Background: National Health Insurance Scheme (NHIS) was commenced in Nigeria in 2001 to ensure wider access to health care services. This study determined the impact of NHIS implementation on blood pressure (BP) control among patients with systemic hypertension, regularly attending the Cardiac Clinic, Ahmadu Bello University Teaching Hospital, Shika, Zaria, Nigeria. Materials and Methods: Patients with systemic hypertension, both NHIS and non-NHIS beneficiaries attending a tertiary health facility in Zaria, Nigeria, were seen in a prospective cross-sectional study. Demographic and clinical characteristics were obtained. Access to treatment and relevant investigations were compared. BP levels were analyzed and compared in both groups at enrollment in the clinic and at the point of this study. Results: Sixty-five percent, (70/107) of the clinic attendees were on the NHIS scheme and were significantly younger than non-NHIS patients (t = 2.03, P = 0.03). Mean body mass index (BMI) was equally high (t = −1.222, P = 0.22) and there was similar access to medications (χ2 = 0.08, P = 0.77). Mean systolic BP (SBP) and diastolic BP (DBP) at enrollment were significantly higher in NHIS patients (t = −3.064, P = 0.003 for mean SBP and t = −4.115, P = 0.0001 for mean DBP), respectively. However, BP control in both groups at the end of the study did not show any significant difference (χ2 = 0.02, P = 0.89). Conclusion: NHIS uptake among these patients is high. There was no difference in BP control among the insured and nonbeneficiaries. A study of a larger number of patients over a longer period is suggested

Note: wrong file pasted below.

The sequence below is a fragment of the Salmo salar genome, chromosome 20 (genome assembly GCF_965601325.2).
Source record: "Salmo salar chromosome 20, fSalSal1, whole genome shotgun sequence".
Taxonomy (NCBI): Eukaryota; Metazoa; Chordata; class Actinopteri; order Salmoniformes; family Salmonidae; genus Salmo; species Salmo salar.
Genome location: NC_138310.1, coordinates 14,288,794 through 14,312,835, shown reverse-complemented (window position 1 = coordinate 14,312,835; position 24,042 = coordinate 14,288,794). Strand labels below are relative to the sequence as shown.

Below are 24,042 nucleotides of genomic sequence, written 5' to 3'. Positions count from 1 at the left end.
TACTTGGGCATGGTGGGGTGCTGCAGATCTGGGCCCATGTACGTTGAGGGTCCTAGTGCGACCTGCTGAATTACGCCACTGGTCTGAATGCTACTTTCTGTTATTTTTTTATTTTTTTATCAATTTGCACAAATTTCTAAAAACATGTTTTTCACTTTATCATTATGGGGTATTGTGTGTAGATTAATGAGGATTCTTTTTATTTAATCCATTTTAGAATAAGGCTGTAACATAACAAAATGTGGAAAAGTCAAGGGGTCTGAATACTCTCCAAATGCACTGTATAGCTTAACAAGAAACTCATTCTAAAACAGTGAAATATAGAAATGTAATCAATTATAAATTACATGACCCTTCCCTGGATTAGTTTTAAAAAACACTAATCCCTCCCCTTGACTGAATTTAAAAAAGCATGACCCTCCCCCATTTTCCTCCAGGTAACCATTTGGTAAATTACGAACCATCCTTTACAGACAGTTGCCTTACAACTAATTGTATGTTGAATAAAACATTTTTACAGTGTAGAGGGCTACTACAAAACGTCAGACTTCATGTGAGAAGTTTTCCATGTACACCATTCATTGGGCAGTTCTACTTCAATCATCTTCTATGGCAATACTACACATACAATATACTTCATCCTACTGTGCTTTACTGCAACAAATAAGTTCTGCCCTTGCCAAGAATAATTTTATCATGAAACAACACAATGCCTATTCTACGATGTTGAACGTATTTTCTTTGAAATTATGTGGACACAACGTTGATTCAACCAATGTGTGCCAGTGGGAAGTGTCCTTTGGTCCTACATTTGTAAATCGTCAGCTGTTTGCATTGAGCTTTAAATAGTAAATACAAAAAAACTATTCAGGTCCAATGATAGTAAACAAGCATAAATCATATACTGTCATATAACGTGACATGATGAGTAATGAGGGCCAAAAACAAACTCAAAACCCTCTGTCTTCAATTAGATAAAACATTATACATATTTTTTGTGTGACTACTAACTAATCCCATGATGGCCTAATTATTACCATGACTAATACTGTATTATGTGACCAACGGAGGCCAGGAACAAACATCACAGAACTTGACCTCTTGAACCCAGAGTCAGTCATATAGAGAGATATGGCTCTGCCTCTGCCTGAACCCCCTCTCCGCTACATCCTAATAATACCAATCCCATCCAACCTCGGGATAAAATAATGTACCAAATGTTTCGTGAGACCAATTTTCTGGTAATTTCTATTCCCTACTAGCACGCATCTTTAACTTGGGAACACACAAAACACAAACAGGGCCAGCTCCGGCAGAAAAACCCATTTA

To submit an update or takedown request for this paper, please submit an Update/Correction/Removal Request.